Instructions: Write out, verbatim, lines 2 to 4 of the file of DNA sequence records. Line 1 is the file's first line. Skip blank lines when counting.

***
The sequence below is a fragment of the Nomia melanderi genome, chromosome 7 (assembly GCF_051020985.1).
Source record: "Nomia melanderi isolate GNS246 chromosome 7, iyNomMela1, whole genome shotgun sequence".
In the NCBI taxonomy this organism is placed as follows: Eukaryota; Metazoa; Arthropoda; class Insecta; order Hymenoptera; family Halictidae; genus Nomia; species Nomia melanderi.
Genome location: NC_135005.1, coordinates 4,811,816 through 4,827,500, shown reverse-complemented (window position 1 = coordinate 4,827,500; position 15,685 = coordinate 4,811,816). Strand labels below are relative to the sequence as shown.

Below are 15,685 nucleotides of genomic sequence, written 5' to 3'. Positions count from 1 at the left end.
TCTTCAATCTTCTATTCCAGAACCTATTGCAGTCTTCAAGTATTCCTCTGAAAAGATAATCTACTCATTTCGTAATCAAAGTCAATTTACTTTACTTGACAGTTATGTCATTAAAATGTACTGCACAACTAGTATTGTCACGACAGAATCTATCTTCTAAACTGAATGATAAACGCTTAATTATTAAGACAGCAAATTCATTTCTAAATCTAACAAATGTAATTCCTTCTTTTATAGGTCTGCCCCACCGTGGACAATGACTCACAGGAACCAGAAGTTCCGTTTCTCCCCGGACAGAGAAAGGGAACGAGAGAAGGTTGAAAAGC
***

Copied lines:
Source record: "Nomia melanderi isolate GNS246 chromosome 7, iyNomMela1, whole genome shotgun sequence".
In the NCBI taxonomy this organism is placed as follows: Eukaryota; Metazoa; Arthropoda; class Insecta; order Hymenoptera; family Halictidae; genus Nomia; species Nomia melanderi.
Genome location: NC_135005.1, coordinates 4,811,816 through 4,827,500, shown reverse-complemented (window position 1 = coordinate 4,827,500; position 15,685 = coordinate 4,811,816). Strand labels below are relative to the sequence as shown.